H.E. Goodhue’s Zombie Youth: Playground Politics is your typical zombie story in a lot of ways. People die suddenly, and then get back up and try to feast on the flesh of the living. They can be killed by destroying their brain. However, the book has a nice hook: all of the initial batch of zombies are adults, many of whom die suddenly of some unexplained outbreak. Some are spared, but not a lot, and we never quite get a handle of how the disease spreads. This leaves the story in the hands of kids, not unlike the series Jeremiah.
This might not seem like to big a deal – after all, most zombie stories try to put some sort of spin on something to set them apart from the crowd – but it gives the story a fresh perspective and and interesting narrative voice. In the way of comparisons, I would say Zombie Youth is Dawn of the Dead (original) meets Degrassi Junior High (a Canadian series, which was quite good for its time), and I say that with the highest compliments. That means in between crushing zombie skulls, you get loads of teenage angst and drama.
It works surprisingly well.
The cast of characters is fairly sizeable, which can be tough at the beginning. It took me quite a while to get everyone sorted out, and it took a few of the characters some time to really develop their voices. A couple characters were fairly one-note, like the clever kid who learned all sorts of obscure-but-useful information from the internet. Most of the others are more nuanced.
One thing I really dug about the book was that the characters, while primarily kids around the same age, was fairly diverse. You get kids from different social and financial casts, with different temperaments, and different ways of dealing with the incredible stress of suddenly being an orphan in the zombie apocalypse. Buttressing the primary characters were a number of adults. At the beginning, this was all school staffers, but eventually they meet the remains of a group of National Guard soldiers. Like the children, the adults are diverse and well developed, although it did feel like more of them were knowledgeable about zombies than really should have been.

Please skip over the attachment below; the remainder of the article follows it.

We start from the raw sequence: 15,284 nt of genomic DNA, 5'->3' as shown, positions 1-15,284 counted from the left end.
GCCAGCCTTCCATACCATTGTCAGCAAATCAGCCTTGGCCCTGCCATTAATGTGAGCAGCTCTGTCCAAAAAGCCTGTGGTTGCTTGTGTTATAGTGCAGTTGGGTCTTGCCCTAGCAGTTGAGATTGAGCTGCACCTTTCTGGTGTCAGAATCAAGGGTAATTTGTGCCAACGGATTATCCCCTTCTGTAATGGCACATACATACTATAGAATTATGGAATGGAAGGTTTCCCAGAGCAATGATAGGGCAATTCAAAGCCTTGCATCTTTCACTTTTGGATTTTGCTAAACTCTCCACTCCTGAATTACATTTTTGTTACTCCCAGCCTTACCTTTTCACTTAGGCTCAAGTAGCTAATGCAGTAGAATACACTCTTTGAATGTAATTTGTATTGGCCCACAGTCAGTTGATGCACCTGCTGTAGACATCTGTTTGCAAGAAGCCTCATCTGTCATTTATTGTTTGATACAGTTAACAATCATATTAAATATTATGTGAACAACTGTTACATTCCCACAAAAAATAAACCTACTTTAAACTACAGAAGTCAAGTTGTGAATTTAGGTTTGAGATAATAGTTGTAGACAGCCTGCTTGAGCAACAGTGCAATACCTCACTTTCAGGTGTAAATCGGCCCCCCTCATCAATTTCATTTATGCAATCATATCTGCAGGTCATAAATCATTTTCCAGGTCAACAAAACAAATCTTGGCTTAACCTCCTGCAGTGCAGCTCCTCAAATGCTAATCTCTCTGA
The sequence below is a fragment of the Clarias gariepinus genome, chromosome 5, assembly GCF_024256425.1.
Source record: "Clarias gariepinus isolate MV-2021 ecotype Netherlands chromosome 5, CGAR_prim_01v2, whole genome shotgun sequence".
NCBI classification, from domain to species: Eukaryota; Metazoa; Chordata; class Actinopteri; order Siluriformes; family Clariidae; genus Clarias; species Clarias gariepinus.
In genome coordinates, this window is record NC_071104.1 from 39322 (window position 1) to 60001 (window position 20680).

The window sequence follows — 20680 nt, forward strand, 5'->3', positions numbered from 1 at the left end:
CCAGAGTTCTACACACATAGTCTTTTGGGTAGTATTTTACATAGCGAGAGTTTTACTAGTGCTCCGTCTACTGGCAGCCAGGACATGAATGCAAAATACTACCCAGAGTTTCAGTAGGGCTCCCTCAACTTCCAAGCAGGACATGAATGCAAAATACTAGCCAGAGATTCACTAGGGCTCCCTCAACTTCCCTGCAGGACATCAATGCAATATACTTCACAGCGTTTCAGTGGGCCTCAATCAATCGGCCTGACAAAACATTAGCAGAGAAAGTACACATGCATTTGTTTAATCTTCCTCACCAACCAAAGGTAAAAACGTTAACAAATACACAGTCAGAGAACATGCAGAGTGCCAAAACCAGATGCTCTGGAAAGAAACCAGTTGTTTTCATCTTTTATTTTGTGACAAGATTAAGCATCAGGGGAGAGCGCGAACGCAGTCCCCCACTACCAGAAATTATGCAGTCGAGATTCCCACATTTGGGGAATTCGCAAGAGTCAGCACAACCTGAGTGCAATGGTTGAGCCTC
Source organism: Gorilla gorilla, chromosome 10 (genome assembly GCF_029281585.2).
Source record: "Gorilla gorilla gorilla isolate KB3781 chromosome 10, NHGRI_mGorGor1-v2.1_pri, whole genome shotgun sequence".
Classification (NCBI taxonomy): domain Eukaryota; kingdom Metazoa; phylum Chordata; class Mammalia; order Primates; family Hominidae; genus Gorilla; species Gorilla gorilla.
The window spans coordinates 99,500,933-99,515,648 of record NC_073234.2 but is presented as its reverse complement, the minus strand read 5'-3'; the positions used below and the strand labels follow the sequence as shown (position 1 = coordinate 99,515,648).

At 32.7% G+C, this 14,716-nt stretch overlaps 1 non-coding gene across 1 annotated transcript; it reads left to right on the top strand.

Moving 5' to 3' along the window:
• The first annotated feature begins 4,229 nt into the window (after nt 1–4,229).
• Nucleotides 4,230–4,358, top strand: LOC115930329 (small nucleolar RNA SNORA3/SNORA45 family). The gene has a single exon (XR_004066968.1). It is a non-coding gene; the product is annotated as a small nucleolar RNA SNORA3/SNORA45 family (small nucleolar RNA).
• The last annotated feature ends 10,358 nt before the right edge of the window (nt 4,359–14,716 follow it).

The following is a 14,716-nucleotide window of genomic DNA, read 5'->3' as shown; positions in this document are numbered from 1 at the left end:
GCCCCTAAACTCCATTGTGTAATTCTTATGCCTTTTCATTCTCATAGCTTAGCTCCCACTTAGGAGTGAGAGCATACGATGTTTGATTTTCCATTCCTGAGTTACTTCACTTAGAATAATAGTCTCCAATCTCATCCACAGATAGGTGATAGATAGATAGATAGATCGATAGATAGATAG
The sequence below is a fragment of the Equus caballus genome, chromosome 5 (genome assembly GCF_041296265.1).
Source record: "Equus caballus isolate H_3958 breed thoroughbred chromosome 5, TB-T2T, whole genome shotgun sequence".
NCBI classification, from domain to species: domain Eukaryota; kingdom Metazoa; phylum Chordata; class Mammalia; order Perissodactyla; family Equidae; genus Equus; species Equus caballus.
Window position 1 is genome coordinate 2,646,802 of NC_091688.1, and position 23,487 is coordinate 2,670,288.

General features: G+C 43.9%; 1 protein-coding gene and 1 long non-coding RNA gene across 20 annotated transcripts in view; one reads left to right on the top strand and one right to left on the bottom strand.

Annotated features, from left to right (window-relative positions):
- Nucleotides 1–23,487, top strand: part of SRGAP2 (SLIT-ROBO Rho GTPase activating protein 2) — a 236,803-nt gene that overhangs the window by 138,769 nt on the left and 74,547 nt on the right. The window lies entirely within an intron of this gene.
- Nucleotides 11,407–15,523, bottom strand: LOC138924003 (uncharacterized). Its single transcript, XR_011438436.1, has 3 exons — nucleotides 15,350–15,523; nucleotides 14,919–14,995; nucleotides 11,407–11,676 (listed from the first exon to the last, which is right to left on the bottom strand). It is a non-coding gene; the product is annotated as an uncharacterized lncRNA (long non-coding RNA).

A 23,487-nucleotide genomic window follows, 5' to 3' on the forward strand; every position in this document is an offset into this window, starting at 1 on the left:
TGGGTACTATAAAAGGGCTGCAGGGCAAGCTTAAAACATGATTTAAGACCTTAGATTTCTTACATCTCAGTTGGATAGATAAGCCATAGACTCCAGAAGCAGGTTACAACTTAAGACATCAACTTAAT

The zombies are fairly typical, with one exception (more on that in a bit), but the author finds some cool ways to put a twist on the old standby. For instance, early in the story we meet a bunch of zombies that, when attacking someone, inadvertently get all tangled up in intestines and bound together. The result is a giant, awful zombie rat king. That’s a damn good monster.
And that exception? Well it seems like, every now and then, a person zombifies into a much more capable zombie. They’re faster, stronger, and significantly more alert. It doesn’t take the survivors long to learn they need to be targeted immediately.
Of course, like most zombie stories, the zombies aren’t the real problem in Zombie Youth. The primary villain comes in the form of a doomsday cult who take their inspiration from The Book of Revelation and view the zombies as sacred messengers from God. I’m a little on the fence about these guys. I like them as villains, but I felt like they got big and powerful far too early into the zombie apocalypse to really make sense. Of course a lot of these people were likely already members of the church, and things just got more extreme once the zombies showed up, but their development still felt a bit rushed to me.
Baring a couple minor complaints, I really enjoyed Zombie Youth. It set out to do something a little bit different with the genre, and I think it accomplished that goal with aplomb.